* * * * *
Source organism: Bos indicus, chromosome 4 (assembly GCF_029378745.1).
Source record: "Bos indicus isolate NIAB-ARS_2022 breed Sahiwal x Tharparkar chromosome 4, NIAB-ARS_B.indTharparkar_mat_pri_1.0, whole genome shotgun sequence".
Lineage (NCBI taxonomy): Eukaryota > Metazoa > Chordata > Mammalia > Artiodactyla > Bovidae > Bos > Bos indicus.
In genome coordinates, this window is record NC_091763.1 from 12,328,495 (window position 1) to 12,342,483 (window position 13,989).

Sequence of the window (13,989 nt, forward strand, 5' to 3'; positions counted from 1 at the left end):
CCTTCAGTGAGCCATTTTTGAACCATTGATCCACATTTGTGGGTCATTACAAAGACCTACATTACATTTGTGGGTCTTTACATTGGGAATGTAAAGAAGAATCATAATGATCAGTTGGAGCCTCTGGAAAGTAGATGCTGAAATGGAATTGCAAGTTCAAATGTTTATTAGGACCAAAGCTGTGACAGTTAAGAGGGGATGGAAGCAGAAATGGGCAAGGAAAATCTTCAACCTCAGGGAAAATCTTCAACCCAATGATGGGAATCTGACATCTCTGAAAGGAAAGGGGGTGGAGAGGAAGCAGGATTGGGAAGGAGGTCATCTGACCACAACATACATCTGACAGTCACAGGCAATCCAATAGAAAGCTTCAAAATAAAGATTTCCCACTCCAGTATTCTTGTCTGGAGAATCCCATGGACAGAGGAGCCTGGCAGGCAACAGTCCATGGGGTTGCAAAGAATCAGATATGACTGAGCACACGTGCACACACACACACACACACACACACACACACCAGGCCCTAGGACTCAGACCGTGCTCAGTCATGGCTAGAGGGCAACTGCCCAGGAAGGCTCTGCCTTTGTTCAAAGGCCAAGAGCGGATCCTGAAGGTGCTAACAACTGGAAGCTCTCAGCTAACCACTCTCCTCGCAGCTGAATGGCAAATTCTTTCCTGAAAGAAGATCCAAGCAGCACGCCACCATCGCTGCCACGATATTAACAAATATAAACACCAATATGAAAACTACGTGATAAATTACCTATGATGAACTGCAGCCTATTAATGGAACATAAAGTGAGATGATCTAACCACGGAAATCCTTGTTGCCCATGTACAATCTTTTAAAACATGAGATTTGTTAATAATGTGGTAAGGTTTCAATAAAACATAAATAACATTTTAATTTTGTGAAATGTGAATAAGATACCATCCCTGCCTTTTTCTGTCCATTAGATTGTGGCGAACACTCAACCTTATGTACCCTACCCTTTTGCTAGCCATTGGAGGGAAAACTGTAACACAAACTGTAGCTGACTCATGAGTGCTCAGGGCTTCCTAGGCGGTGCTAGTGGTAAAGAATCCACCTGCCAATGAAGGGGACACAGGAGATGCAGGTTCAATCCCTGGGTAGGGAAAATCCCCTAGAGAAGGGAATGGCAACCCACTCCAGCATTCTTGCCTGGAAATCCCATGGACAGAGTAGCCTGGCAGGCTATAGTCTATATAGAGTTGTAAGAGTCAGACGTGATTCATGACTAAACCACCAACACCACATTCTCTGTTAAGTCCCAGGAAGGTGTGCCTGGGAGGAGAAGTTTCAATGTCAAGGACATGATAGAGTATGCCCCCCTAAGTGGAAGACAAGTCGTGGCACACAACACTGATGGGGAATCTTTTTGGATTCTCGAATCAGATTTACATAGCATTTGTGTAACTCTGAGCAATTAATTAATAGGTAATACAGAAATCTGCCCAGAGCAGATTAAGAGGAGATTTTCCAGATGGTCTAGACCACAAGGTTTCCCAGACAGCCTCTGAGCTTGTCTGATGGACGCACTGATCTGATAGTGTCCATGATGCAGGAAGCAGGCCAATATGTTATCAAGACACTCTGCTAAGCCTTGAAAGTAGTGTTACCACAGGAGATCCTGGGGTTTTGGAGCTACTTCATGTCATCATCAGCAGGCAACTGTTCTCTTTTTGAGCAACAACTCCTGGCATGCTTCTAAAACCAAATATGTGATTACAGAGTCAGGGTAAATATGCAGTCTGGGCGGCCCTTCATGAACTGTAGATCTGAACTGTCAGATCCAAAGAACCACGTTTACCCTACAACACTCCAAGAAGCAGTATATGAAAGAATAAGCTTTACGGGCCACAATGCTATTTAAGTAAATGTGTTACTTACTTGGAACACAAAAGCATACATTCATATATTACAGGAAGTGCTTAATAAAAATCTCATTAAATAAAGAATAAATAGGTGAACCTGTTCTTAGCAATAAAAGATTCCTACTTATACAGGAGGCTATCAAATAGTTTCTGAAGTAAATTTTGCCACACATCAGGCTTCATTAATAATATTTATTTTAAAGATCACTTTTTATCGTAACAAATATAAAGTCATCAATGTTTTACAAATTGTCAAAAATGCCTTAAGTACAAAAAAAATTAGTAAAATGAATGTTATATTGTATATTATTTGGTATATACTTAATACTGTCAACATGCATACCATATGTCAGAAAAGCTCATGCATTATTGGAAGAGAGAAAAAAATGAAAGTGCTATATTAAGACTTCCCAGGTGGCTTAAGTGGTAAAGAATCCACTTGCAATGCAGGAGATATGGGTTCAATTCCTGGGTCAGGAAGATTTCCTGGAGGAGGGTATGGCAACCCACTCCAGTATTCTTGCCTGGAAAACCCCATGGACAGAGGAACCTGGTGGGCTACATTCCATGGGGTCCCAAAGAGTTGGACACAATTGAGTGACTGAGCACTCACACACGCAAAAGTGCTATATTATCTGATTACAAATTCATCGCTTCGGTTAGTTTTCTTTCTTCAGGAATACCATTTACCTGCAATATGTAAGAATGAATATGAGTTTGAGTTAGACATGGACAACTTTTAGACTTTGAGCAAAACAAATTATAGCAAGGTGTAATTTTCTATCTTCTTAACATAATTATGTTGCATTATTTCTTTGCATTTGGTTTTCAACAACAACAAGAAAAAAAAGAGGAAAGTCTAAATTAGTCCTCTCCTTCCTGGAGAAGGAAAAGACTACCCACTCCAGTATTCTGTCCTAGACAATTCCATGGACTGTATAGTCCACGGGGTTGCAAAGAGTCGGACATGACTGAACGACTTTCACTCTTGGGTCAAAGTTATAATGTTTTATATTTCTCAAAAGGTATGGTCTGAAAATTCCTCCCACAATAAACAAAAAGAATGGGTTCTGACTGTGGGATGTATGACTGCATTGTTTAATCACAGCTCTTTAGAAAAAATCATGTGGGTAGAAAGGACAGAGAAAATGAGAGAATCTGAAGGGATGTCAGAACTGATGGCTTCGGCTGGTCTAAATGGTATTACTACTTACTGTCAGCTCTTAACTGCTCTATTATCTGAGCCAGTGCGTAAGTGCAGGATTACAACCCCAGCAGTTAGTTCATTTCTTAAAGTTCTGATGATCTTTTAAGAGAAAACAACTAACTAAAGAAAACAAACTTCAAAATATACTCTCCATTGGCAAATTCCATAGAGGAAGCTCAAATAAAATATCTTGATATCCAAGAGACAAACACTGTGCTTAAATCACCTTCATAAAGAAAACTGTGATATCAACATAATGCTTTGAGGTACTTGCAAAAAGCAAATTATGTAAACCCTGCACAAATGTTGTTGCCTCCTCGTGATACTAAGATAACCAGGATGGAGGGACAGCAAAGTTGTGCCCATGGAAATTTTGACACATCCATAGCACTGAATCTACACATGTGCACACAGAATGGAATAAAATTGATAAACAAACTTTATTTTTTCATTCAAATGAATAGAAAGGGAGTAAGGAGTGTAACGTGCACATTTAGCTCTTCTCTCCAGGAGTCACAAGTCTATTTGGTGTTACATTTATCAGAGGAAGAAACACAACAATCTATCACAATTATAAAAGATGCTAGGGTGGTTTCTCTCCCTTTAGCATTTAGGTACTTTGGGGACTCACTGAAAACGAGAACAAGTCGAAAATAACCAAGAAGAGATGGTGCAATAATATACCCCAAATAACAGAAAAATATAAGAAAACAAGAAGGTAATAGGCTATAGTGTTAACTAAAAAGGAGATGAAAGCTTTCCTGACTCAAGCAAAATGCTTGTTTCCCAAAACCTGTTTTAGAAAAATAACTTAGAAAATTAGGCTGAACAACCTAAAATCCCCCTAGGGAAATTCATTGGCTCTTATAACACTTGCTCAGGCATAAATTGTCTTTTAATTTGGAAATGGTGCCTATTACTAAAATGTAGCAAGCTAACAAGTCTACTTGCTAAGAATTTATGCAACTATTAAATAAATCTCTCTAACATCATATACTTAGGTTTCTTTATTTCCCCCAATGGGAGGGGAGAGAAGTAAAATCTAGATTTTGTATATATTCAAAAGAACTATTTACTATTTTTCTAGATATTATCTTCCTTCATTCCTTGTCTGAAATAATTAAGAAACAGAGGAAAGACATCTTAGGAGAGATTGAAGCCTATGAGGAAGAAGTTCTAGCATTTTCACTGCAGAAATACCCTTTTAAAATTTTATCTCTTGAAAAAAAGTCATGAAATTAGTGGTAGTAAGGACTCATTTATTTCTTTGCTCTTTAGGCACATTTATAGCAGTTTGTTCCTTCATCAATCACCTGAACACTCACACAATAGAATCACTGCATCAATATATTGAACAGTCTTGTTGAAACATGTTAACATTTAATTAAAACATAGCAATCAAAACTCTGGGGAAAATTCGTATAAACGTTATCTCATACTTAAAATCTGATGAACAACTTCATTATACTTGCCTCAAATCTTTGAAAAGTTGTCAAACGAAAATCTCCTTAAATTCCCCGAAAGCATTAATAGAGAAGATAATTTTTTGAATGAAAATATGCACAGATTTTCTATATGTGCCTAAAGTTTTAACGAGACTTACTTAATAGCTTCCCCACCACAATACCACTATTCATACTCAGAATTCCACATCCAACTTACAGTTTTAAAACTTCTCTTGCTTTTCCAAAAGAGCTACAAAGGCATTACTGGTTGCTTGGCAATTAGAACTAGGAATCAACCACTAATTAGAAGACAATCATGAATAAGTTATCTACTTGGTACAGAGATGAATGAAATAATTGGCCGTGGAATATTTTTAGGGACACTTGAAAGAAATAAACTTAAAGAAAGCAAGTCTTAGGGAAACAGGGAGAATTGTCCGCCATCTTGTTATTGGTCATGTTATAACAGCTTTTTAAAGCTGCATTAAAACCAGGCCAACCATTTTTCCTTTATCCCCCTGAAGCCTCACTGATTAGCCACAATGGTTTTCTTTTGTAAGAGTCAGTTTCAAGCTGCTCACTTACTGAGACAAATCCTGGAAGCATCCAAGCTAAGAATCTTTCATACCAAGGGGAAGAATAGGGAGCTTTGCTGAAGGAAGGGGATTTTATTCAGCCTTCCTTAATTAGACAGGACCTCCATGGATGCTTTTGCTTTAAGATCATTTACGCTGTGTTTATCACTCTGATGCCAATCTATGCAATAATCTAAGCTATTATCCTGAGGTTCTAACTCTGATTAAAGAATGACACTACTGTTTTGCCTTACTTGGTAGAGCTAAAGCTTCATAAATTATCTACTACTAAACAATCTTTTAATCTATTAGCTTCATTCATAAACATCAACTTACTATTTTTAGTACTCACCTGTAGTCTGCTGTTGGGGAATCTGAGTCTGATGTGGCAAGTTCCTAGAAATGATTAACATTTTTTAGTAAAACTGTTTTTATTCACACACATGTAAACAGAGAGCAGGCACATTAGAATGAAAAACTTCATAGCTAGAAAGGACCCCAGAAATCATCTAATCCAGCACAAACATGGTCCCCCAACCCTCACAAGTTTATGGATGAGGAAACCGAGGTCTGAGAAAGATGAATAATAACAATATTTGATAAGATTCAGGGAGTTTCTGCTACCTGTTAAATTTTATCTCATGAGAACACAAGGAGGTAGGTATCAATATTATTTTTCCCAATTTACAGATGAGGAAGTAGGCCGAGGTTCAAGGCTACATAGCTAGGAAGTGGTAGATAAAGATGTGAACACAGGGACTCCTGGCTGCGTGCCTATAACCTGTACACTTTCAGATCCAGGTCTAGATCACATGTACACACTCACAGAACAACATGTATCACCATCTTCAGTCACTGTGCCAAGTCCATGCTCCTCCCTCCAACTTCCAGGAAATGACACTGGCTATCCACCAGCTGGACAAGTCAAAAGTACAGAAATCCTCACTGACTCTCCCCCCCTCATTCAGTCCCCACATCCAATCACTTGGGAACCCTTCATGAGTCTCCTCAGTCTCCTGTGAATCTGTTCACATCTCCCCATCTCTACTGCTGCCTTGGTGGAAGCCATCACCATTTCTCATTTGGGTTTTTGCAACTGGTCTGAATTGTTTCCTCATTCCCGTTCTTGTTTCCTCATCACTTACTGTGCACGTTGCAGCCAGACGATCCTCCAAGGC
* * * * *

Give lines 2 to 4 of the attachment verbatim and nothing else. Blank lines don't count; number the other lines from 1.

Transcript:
Source record: "Bos indicus isolate NIAB-ARS_2022 breed Sahiwal x Tharparkar chromosome 4, NIAB-ARS_B.indTharparkar_mat_pri_1.0, whole genome shotgun sequence".
Lineage (NCBI taxonomy): Eukaryota > Metazoa > Chordata > Mammalia > Artiodactyla > Bovidae > Bos > Bos indicus.
In genome coordinates, this window is record NC_091763.1 from 12,328,495 (window position 1) to 12,342,483 (window position 13,989).